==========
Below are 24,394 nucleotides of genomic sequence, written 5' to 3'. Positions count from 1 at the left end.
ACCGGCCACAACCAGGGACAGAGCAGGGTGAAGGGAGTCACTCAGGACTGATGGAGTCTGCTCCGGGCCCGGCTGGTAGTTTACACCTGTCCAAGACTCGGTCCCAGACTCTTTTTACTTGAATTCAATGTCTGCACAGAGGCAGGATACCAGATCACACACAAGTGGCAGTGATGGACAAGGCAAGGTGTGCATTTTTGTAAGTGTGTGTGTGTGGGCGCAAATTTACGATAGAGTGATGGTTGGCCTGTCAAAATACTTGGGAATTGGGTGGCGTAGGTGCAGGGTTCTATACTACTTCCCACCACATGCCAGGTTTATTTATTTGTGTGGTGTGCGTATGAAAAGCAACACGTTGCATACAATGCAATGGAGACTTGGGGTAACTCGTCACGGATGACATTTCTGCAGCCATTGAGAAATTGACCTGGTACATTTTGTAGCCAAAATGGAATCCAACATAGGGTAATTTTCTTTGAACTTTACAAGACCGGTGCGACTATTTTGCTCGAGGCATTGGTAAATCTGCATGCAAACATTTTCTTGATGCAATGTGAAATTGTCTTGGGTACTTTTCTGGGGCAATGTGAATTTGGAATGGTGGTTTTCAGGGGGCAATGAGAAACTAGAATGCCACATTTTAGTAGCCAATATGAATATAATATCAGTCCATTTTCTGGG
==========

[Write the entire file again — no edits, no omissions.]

Below are 24,394 nucleotides of genomic sequence, written 5' to 3'. Positions count from 1 at the left end.
ACCGGCCACAACCAGGGACAGAGCAGGGTGAAGGGAGTCACTCAGGACTGATGGAGTCTGCTCCGGGCCCGGCTGGTAGTTTACACCTGTCCAAGACTCGGTCCCAGACTCTTTTTACTTGAATTCAATGTCTGCACAGAGGCAGGATACCAGATCACACACAAGTGGCAGTGATGGACAAGGCAAGGTGTGCATTTTTGTAAGTGTGTGTGTGTGGGCGCAAATTTACGATAGAGTGATGGTTGGCCTGTCAAAATACTTGGGAATTGGGTGGCGTAGGTGCAGGGTTCTATACTACTTCCCACCACATGCCAGGTTTATTTATTTGTGTGGTGTGCGTATGAAAAGCAACACGTTGCATACAATGCAATGGAGACTTGGGGTAACTCGTCACGGATGACATTTCTGCAGCCATTGAGAAATTGACCTGGTACATTTTGTAGCCAAAATGGAATCCAACATAGGGTAATTTTCTTTGAACTTTACAAGACCGGTGCGACTATTTTGCTCGAGGCATTGGTAAATCTGCATGCAAACATTTTCTTGATGCAATGTGAAATTGTCTTGGGTACTTTTCTGGGGCAATGTGAATTTGGAATGGTGGTTTTCAGGGGGCAATGAGAAACTAGAATGCCACATTTTAGTAGCCAATATGAATATAATATCAGTCCATTTTCTGGG